Nesting is a feature in Sass that allows you to write your CSS with the same visual hierarchy that we see in HTML. It can provide many organizational and time saving benefits but its misuse is one of the main criticisms of Sass and the CSS it outputs. There have been many articles espousing the three levels deep nesting rule. When observed, this rule can take care of the majority of nesting issues but there are still cases where pushing a nested selector up to the root would be useful. That is where the
@at-root directive comes in.
@at-root directive, introduced with Sass 3.3, emits a collection of nested rules at the top-level root of the document. You can use it in-line with a single selector or as a block with multiple selectors.
@at-root will move nested styles out from within a parent selector but it’s also possible to use it to move outside of nested directives such as
@media as well. You can pass an argument of
(without: media) to keep the nesting but jump out of the directive or you can use
(with: media) to keep the directive but lose the nesting.
The obvious uses for
@at-root are pretty limited but the control that this directive provides is beneficial in specific edge cases. Here are three instances where you may find the
@at-root to be helpful.
1. Modify an element’s use of a class
For certain situations you may need to tweak a specific element’s use of a class. For instance, removing the text decoration from an anchor tag that will be used as a button.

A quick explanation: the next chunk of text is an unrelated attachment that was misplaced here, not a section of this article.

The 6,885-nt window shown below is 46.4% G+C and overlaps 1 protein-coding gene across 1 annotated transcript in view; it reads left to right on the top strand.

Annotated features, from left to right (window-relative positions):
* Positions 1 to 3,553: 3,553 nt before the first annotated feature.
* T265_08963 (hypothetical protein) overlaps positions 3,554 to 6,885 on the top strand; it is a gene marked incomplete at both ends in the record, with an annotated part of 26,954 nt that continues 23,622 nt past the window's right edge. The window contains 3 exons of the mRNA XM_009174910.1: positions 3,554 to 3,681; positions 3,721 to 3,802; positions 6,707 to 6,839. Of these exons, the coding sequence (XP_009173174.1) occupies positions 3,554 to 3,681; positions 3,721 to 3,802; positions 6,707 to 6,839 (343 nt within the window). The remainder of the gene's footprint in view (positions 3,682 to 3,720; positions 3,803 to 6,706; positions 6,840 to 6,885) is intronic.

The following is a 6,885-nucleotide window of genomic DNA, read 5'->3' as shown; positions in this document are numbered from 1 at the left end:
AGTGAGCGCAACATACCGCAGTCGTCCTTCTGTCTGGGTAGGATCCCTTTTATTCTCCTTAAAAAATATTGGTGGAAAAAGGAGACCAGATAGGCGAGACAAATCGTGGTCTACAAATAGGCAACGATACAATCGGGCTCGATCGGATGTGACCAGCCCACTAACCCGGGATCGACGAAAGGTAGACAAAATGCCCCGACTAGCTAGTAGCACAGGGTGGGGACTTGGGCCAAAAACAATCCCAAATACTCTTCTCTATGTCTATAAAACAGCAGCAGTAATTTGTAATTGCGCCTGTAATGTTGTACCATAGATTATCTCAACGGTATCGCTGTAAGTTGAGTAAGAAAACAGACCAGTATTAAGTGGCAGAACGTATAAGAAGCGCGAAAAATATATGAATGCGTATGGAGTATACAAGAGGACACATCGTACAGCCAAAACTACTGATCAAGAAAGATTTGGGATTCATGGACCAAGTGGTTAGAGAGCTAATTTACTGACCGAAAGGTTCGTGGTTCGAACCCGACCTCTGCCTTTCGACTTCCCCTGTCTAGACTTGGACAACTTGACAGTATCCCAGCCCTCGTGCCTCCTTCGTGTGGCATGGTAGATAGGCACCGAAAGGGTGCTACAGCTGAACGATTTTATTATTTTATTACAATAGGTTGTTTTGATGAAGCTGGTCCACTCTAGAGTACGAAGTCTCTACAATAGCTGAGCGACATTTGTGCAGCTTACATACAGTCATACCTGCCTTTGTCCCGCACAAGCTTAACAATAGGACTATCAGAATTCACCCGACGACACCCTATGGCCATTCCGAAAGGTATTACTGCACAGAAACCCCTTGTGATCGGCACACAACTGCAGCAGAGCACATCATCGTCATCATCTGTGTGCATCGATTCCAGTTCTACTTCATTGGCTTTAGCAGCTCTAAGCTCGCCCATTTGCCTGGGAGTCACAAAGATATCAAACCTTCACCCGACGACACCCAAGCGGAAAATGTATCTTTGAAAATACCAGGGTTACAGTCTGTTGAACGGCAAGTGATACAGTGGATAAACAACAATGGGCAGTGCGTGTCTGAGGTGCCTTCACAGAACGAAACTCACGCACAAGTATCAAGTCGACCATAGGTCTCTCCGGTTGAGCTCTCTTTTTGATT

2. Escaping @supports for fallback code
The styles are all kept together but the fallback is emitted outside of the supports along with any styles that will be needed regardless of support.
3. Removing specificity for items that will likely get modified while still keeping the organization of nesting.
I love the visual organization that nesting allows but sometimes you know you are going to have to modify a class that exist both inside and out of a nested parent. Compound selectors add to the specificity so kicking classes that you plan on altering out to the root can be a good idea.
Admittedly the use cases for
@at-root were difficult to come by. I started writing the article with an amazing one that would save multiple lines of code only to have it fall apart on me once I started writing. The examples that were left are decent but far from a game changer. If you have a good use for
@at-root please let us know in the comments.
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